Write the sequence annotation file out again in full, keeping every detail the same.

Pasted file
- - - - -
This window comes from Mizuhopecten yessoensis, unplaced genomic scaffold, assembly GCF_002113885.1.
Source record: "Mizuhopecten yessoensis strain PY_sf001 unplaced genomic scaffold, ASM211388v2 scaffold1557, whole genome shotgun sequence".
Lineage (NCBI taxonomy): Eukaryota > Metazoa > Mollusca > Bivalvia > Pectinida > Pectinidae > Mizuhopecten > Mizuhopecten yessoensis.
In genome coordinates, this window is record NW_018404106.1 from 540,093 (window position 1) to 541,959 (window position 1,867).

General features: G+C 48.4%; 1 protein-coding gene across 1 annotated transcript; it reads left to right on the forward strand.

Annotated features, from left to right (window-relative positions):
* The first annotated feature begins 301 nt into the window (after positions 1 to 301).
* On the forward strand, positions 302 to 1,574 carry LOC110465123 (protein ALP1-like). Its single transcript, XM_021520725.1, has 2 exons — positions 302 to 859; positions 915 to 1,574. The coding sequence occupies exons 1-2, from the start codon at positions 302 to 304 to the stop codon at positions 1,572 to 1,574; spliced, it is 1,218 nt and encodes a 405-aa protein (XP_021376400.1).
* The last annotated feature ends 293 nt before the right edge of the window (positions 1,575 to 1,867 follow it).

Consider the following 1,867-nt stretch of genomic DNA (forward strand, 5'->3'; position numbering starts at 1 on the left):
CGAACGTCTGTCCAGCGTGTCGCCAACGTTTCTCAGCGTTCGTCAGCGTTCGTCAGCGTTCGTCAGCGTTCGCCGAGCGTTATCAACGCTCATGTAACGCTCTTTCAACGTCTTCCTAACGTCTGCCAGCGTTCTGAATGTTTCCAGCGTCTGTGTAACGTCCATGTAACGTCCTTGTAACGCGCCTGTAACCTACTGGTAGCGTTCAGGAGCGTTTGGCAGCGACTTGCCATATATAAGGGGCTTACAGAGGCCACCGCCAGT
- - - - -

This window comes from Mizuhopecten yessoensis, unplaced genomic scaffold, assembly GCF_002113885.1.
Source record: "Mizuhopecten yessoensis strain PY_sf001 unplaced genomic scaffold, ASM211388v2 scaffold1557, whole genome shotgun sequence".
Lineage (NCBI taxonomy): Eukaryota > Metazoa > Mollusca > Bivalvia > Pectinida > Pectinidae > Mizuhopecten > Mizuhopecten yessoensis.
In genome coordinates, this window is record NW_018404106.1 from 540,093 (window position 1) to 541,959 (window position 1,867).

General features: G+C 48.4%; 1 protein-coding gene across 1 annotated transcript; it reads left to right on the forward strand.

Annotated features, from left to right (window-relative positions):
* The first annotated feature begins 301 nt into the window (after positions 1 to 301).
* On the forward strand, positions 302 to 1,574 carry LOC110465123 (protein ALP1-like). Its single transcript, XM_021520725.1, has 2 exons — positions 302 to 859; positions 915 to 1,574. The coding sequence occupies exons 1-2, from the start codon at positions 302 to 304 to the stop codon at positions 1,572 to 1,574; spliced, it is 1,218 nt and encodes a 405-aa protein (XP_021376400.1).
* The last annotated feature ends 293 nt before the right edge of the window (positions 1,575 to 1,867 follow it).

Consider the following 1,867-nt stretch of genomic DNA (forward strand, 5'->3'; position numbering starts at 1 on the left):
CGAACGTCTGTCCAGCGTGTCGCCAACGTTTCTCAGCGTTCGTCAGCGTTCGTCAGCGTTCGTCAGCGTTCGCCGAGCGTTATCAACGCTCATGTAACGCTCTTTCAACGTCTTCCTAACGTCTGCCAGCGTTCTGAATGTTTCCAGCGTCTGTGTAACGTCCATGTAACGTCCTTGTAACGCGCCTGTAACCTACTGGTAGCGTTCAGGAGCGTTTGGCAGCGACTTGCCATATATAAGGGGCTTACAGAGGCCACCGCCAGT